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Bloop festival - the fifth edition

Bringing art to all

For those that are “indifferent to art”, the fifth edition of month-long Bloop Interactive Art Festival could be just the ticket. Best of all, it is totally free and that includes all the exhibitions and workshops. It is an independent, completely self-financed event which each year has a different theme: this year's is entitled ‘Multiverse Parallel Universes'. Its aim is to colour the white isle's urban environment for 31 days in art, music, education and technology.

The festival is billed as the first of its kind in the world and was started by Italian communications agency, Biokip. The idea behind it is to educate and communicate to people the transformative nature of art in a language that is comprehensible, be it via photography, installations, sculpture, paintings or murals.

Past events have attracted 90,000 visitors to see the works of lots of artists from all over the world. The Bloop Headquarters is where you will catch the soul and spirit of the festival and is situated in Far de ses Coves Blanques, the old lighthouse in San Antonio. There are two permanent exhibitions, sunset music sessions and a children's workshop. It is open every day except Sunday and Monday from 7-11pm. Artists include Monste Nadal, Lo Spino and Silva Ramacci with more to be announced.

There will be a photography workshop this week for which you will need to register, taking place in Cala de Bou. Check out the events page for more details. They will also be holding an exhibition, called MIDM in Ibiza Town for the remainder of this month and then in San Antonio in August, which they say is the best way to learn and understand this year's theme. An LGBT side of Bloop, entitled Bloop Fistival will also be shown in The Purple in San Antonio.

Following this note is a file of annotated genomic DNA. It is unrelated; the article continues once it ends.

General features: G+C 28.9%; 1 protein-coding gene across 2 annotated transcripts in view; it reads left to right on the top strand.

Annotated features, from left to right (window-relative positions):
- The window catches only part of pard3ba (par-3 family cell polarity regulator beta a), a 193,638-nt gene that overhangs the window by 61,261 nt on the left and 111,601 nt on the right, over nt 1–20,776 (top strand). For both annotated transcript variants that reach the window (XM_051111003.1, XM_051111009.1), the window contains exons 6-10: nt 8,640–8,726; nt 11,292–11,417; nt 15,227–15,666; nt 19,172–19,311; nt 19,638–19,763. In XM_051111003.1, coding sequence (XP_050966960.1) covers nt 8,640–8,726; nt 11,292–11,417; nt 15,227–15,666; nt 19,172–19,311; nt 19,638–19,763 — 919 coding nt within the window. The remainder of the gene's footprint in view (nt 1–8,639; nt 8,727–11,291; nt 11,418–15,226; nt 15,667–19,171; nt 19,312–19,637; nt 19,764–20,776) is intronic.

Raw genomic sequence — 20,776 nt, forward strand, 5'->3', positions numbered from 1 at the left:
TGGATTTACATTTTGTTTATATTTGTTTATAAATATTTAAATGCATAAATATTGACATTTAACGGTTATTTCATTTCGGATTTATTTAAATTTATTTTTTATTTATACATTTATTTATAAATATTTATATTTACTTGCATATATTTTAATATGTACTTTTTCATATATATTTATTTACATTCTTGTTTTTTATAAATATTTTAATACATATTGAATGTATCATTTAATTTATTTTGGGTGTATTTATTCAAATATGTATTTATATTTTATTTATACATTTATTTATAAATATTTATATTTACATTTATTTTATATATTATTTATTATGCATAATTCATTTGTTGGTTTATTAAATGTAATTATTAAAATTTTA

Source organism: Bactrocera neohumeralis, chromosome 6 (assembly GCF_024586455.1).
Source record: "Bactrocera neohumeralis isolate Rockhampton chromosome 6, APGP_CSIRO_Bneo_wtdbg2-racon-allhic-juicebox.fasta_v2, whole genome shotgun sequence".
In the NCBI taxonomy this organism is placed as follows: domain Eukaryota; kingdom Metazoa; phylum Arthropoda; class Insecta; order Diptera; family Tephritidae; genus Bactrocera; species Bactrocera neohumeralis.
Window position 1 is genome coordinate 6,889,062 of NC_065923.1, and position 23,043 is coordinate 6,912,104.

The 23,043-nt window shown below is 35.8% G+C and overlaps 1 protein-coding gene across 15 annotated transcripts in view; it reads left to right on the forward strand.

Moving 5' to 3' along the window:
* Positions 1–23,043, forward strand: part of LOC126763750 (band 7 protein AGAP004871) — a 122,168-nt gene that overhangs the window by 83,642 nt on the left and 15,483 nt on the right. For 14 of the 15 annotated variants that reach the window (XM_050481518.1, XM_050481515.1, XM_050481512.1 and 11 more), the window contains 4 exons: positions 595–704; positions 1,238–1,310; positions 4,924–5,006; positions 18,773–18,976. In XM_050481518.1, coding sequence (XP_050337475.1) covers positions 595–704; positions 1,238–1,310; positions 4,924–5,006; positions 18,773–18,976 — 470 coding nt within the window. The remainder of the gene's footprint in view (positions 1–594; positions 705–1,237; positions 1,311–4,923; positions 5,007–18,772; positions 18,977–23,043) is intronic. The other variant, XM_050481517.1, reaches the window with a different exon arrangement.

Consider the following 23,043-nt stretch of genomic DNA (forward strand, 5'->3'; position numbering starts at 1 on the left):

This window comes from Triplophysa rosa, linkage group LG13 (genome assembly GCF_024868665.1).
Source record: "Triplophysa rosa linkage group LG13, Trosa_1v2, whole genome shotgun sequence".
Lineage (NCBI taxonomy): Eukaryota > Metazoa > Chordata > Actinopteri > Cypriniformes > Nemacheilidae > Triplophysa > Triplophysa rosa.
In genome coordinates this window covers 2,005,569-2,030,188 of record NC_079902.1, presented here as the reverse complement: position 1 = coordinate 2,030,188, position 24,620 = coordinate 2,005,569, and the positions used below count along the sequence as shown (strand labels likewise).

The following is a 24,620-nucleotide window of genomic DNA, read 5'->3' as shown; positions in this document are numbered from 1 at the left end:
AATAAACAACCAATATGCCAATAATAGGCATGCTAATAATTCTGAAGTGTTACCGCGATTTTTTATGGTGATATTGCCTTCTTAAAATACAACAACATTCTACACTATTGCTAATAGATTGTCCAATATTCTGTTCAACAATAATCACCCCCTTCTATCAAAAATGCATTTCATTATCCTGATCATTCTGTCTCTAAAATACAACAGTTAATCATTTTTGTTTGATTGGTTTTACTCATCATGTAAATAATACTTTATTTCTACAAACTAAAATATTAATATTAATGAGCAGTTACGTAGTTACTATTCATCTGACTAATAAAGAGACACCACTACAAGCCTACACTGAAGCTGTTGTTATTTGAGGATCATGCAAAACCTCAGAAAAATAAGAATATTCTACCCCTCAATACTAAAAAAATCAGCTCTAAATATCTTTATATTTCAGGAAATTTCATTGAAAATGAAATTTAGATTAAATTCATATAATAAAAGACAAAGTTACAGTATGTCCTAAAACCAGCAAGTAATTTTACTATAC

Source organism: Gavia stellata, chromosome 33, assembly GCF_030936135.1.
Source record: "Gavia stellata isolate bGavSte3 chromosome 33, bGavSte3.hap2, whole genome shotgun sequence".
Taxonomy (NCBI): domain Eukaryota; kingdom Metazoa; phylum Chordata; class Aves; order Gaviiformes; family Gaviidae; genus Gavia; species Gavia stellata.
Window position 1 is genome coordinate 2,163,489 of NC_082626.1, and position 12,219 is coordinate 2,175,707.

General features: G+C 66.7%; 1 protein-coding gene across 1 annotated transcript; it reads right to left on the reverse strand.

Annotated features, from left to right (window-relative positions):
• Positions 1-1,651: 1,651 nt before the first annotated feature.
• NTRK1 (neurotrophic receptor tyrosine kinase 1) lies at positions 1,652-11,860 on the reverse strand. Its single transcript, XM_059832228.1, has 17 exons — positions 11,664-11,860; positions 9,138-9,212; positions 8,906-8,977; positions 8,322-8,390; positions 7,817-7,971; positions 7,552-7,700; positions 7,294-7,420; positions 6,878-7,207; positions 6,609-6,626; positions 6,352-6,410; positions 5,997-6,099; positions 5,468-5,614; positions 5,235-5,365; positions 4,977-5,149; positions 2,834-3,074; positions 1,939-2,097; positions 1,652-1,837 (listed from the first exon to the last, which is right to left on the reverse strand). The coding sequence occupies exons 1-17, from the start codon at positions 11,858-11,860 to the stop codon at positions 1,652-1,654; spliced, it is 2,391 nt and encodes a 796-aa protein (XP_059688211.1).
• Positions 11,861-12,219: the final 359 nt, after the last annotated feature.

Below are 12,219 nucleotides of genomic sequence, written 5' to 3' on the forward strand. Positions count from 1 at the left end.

What you will find here is a non-conventional art show that aims to educate on a particular social issue and bring people to art that is accessible. Visitors are very much encouraged to think about what they see, though to develop their own opinions and thoughts about it, there is no right interpretation, just your own.

The festival has left a lasting legacy in San Antonio via the huge murals on the sides of many of the buildings there; there are others across the island too. This forms part of the OpenAir Gallery and is of course available to view all year round. The first mural went up in 2011 and came about to put energy into a place that had suffered from property speculation during the 80's. Each one has a social theme and features the work of many artists. All you need do is walk around the streets of San Antonio to see them and a new one is added each year.

The Bloop website carries lots more detail about all the different activities for the festival, so do have a look for what's on when you are around.

WORDS | Julian Heathcote

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